Monday, 27 April 2009
A interesting link that passed me by until today is http://www.bbc.co.uk/blogs/ouch/2009/04/guide_dogs_get_sat_nav.html
It's a story about how a product design student has designed a sat nav, called Peepo, that a blind person can speak a destination into, then clip a device onto the guide dog harness which vibrates on the fingertips to indicate which way to steer the dog.
The Ouch article links to a Sun newspaper article, which (as I have come to expect from the Sun when it comes to blindness) gets the wrong idea and states in the first paragraph "A revolutionary sat nav that directs guide dogs for blind people has been invented by a British boffin."
It then goes on to say how the device will vibrate on the left or the right side, telling the handler which way to turn, to be fair - but as any guide dog owner will know, YOU tell the DOG where to turn left or right, not the other way around as the first paragraph would imply. Of course, Fido may well know the route already and pre-empt you, but surely that isn't what a sat nav is aimed at. If you knew the route already, you wouldn't need a sat nav, would you ?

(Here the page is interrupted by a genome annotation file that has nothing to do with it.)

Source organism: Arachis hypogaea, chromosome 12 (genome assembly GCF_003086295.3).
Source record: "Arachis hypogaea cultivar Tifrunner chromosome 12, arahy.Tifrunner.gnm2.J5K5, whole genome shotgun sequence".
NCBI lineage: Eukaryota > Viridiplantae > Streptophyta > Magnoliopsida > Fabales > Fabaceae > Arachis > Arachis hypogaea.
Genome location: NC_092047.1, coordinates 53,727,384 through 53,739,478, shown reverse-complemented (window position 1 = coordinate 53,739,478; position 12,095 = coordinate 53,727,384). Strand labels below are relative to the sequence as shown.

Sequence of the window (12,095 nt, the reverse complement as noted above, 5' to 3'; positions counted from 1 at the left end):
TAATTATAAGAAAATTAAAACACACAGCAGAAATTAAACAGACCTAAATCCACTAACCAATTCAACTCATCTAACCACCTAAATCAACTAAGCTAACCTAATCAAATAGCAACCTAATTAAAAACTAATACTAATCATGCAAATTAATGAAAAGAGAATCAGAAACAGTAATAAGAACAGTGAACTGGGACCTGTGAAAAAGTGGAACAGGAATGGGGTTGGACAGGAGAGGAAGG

The other amusing Sun comment in the article is that the inventor says that ordinary sat navs are dangerous for blind people as they can step into traffic. Not wishing to come across as harsh towards this attitude but, hello ??? Isn't that what guide dogs are trained to prevent by stopping at curbs ? And how does this special sat nav prevent that - does it have all the kerbs in the world programmed in as points of interest, telling you when you're approaching one ? Enquiring minds want to know.
My better half uses a Trekker sat nav to take us places we don't already know, which is admittedly more expensive at 1300 notes as opposed to the proposed 500 of the Peepo, but it works just fine. It's alot of faffing about to input routes via the tactile keypad though so the voice control of the initial destination of this appeals. However it (the Trekker) does tell you where you are by letting you know the names of the roads. Although the Peepo gives a steady pulse of vibration to indicate you are on route, what happens if you get diverted off route for some reason ?